Wednesday, May 30, 2012

Stop Working More Than 40 Hours a Week

It would seem logical that those who work more than 40 hours a week would be more productive and accomplish more tasks, yet studies have shown that the opposite is true. In the early 1900s, the Ford Motor Company conducted numerous tests to determine the optimum work hours for worker productivity. They concluded that 40 hours a week is the optimal time, while adding another 20 hours provides a minor increase in productivity. However, this increase has a deadline – productivity only lasts for three to four weeks, and then turns negative.

While this study was conducted for Ford’s factory workers, the same holds true for the corporate world. Workers – including managers, who are the biggest culprits of the 40+ hour work week – accomplish more tasks when they put in just a solid 40 hours as opposed 60 or more hours a week.

While you may think that you are accomplishing more by logging in the extra hours, overworking tends to result in projects that are not as high quality, often being set aside or redone. Additionally, those who consistently work long hours get burned out and, as you might expect, start having personal problems that lead to decreased productivity and stress (for ways to combat stress, see the article, “Easy Ways to Limit Stress”).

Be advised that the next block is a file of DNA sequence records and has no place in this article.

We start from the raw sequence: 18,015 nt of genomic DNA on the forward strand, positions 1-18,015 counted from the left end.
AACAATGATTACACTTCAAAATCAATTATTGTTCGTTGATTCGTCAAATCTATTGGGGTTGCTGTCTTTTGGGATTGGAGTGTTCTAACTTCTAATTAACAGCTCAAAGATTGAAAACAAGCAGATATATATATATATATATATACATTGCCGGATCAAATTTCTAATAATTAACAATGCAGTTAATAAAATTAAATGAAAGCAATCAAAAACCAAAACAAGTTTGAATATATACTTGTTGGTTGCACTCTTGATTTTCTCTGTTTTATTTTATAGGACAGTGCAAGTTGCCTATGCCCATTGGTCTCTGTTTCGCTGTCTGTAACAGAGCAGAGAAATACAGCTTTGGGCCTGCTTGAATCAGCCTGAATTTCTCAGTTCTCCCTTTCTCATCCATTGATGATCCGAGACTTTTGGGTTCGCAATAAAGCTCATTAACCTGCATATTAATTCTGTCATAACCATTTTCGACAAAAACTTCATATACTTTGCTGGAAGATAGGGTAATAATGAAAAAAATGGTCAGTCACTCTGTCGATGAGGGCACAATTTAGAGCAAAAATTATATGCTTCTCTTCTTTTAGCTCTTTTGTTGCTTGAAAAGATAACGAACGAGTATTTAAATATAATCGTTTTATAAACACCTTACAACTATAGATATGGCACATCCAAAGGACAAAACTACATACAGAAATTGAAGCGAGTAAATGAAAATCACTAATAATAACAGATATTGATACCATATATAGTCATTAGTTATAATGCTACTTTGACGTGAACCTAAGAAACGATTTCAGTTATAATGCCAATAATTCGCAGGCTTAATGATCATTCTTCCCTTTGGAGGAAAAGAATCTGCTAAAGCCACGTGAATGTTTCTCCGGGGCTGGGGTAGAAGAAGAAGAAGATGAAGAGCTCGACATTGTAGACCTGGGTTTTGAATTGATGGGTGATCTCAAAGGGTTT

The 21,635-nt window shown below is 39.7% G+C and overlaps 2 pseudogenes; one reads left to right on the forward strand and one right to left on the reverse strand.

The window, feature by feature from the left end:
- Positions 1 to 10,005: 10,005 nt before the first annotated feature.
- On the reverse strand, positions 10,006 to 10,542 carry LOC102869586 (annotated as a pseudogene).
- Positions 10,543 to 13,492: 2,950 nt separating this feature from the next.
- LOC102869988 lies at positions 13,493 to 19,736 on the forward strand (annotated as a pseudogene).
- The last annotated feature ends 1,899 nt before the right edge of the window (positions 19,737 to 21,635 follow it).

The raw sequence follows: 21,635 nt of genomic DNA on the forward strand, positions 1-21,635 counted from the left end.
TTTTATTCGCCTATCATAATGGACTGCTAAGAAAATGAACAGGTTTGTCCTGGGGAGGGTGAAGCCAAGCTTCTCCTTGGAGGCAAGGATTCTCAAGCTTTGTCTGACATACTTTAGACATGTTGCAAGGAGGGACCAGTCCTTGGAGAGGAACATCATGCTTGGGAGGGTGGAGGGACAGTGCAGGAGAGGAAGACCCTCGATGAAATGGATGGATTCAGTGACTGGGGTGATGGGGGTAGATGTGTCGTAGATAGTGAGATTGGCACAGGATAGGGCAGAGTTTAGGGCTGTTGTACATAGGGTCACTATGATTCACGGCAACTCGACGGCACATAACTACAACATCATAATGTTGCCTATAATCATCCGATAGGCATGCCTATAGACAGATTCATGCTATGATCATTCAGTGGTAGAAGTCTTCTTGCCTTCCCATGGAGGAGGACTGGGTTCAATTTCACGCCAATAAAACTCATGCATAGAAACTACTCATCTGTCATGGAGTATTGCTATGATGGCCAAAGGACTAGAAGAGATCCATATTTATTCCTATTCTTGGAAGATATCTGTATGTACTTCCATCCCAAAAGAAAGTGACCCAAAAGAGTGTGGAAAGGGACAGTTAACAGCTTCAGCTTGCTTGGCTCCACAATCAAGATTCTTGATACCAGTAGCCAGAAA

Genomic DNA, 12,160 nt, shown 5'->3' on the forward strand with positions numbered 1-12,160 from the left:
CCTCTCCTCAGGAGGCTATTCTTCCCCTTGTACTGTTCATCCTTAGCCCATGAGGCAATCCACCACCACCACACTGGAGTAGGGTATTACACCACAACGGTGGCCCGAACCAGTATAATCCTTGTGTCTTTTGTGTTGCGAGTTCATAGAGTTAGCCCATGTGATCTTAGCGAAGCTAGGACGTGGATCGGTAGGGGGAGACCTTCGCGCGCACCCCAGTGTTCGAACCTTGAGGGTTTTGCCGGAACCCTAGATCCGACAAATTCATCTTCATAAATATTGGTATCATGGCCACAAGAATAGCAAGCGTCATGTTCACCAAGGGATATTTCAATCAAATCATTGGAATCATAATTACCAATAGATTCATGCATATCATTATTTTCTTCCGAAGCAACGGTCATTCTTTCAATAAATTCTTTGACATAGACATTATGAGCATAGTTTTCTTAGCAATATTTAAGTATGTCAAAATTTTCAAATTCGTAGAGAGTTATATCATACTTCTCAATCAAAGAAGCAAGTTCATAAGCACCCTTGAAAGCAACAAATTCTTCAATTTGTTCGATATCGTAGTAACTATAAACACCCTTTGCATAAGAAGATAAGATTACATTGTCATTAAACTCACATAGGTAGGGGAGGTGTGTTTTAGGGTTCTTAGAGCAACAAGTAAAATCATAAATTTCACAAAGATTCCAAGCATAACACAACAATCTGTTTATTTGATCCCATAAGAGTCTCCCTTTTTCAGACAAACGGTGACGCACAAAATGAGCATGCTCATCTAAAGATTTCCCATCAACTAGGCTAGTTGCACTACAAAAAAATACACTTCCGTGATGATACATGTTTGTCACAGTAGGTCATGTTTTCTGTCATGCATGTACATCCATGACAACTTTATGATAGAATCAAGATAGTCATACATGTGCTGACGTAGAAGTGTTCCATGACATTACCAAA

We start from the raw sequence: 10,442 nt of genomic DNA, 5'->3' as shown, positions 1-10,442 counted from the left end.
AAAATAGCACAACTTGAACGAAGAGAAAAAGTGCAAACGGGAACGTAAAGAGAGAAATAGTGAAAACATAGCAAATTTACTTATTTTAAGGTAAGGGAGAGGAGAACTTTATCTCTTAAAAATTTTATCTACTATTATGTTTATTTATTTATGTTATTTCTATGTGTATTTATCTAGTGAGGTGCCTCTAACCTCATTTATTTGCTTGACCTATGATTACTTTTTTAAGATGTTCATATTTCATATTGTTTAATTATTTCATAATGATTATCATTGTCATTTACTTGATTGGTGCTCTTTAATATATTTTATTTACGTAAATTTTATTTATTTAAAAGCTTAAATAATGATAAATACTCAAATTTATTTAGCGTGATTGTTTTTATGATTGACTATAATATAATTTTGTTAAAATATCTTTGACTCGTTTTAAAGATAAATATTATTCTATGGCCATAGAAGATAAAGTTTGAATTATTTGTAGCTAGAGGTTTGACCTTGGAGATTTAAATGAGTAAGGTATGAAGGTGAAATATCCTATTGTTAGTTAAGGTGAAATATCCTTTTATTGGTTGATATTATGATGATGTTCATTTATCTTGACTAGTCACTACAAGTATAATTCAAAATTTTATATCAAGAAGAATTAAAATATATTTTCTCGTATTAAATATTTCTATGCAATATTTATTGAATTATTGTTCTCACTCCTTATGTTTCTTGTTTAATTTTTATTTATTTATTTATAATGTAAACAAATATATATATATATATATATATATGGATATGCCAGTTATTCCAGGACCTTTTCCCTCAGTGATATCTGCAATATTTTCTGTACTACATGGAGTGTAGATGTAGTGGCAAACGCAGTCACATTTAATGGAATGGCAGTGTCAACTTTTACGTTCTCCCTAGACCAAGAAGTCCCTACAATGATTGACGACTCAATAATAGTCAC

Those who praise the benefits of long work weeks cite countries such as Thailand, Korea, and Pakistan, where a longer work week gives the implication of a competitive advantage. However, in six of the top ten most competitive countries in the world, it is illegal to demand more than a 48-hour work week. In most European countries, the 40+ hour work week that the United States business world has considered the norm simply doesn’t exist.

For the sake of your company and your employees, don’t frown when your employees leave at a reasonable hour, and make sure you do as well. In the end, your team – and you – will be more effective, happier, and willing to work.

Below is a list of the average work weeks in other countries.

Average Work Weeks in Other Countries:
South Korea – 46.6
Singapore – 46
China – 44
Greece – 42.4
Iceland – 41.1
Poland – 41.1
Spain – 39.2
Portugal – 39
United States – 38.8
Italy – 38.3
France – 38
Finland – 37.6
United Kingdom – 37
Australia – 36.6
Canada – 36.5
Ireland – 36
Germany – 35.5
Denmark – 35.2

Click here for full article.

No comments:

Post a Comment